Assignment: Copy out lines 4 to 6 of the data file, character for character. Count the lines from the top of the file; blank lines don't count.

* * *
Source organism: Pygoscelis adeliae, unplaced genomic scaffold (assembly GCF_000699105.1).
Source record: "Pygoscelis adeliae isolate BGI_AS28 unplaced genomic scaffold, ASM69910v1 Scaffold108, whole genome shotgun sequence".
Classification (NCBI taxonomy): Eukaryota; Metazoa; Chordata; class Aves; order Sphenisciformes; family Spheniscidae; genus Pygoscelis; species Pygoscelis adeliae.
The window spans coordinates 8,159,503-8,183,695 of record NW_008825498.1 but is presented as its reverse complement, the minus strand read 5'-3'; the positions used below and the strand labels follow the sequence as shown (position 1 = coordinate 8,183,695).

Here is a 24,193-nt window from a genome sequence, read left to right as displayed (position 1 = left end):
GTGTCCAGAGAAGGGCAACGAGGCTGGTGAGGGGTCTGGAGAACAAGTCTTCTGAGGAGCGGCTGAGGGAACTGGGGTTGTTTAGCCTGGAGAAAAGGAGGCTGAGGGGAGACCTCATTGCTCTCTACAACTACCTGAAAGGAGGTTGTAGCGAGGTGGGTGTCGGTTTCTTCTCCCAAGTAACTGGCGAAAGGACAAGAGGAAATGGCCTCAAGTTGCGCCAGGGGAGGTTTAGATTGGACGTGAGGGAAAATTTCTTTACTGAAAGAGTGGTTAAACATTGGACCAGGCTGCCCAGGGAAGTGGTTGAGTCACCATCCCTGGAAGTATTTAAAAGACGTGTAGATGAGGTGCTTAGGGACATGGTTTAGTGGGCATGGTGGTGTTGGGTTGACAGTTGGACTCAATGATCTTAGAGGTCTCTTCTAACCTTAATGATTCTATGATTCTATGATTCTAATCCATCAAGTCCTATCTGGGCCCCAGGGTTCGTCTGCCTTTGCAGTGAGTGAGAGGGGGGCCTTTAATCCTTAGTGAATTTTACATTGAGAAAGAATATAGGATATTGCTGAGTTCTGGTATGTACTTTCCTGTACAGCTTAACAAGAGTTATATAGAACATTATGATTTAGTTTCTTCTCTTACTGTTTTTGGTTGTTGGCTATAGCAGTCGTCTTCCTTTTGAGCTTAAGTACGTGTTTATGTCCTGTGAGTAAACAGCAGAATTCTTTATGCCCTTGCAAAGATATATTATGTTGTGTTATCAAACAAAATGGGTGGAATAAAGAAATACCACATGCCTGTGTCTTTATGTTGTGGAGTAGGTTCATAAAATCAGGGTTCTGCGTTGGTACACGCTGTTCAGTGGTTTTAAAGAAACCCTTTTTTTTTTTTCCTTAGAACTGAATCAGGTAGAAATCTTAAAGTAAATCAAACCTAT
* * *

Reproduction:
The window spans coordinates 8,159,503-8,183,695 of record NW_008825498.1 but is presented as its reverse complement, the minus strand read 5'-3'; the positions used below and the strand labels follow the sequence as shown (position 1 = coordinate 8,183,695).

Here is a 24,193-nt window from a genome sequence, read left to right as displayed (position 1 = left end):
GTGTCCAGAGAAGGGCAACGAGGCTGGTGAGGGGTCTGGAGAACAAGTCTTCTGAGGAGCGGCTGAGGGAACTGGGGTTGTTTAGCCTGGAGAAAAGGAGGCTGAGGGGAGACCTCATTGCTCTCTACAACTACCTGAAAGGAGGTTGTAGCGAGGTGGGTGTCGGTTTCTTCTCCCAAGTAACTGGCGAAAGGACAAGAGGAAATGGCCTCAAGTTGCGCCAGGGGAGGTTTAGATTGGACGTGAGGGAAAATTTCTTTACTGAAAGAGTGGTTAAACATTGGACCAGGCTGCCCAGGGAAGTGGTTGAGTCACCATCCCTGGAAGTATTTAAAAGACGTGTAGATGAGGTGCTTAGGGACATGGTTTAGTGGGCATGGTGGTGTTGGGTTGACAGTTGGACTCAATGATCTTAGAGGTCTCTTCTAACCTTAATGATTCTATGATTCTATGATTCTAATCCATCAAGTCCTATCTGGGCCCCAGGGTTCGTCTGCCTTTGCAGTGAGTGAGAGGGGGGCCTTTAATCCTTAGTGAATTTTACATTGAGAAAGAATATAGGATATTGCTGAGTTCTGGTATGTACTTTCCTGTACAGCTTAACAAGAGTTATATAGAACATTATGATTTAGTTTCTTCTCTTACTGTTTTTGGTTGTTGGCTATAGCAGTCGTCTTCCTTTTGAGCTTAAGTACGTGTTTATGTCCTGTGAGTAAACAGCAGAATTCTTTATGCCCTTGCAAAGATATATTATGTTGTGTTATCAAACAAAATGGGTGGAATAAAGAAATACCACATGCCTGTGTCTTTATGTTGTGGAGTAGGTTCATAAAATCAGGGTTCTGCGTTGGTACACGCTGTTCAGTGGTTTTAAAGAAACCCTTTTTTTTTTTTCCTTAGAACTGAATCAGGTAGAAATCTTAAAGTAAATCAAACCTAT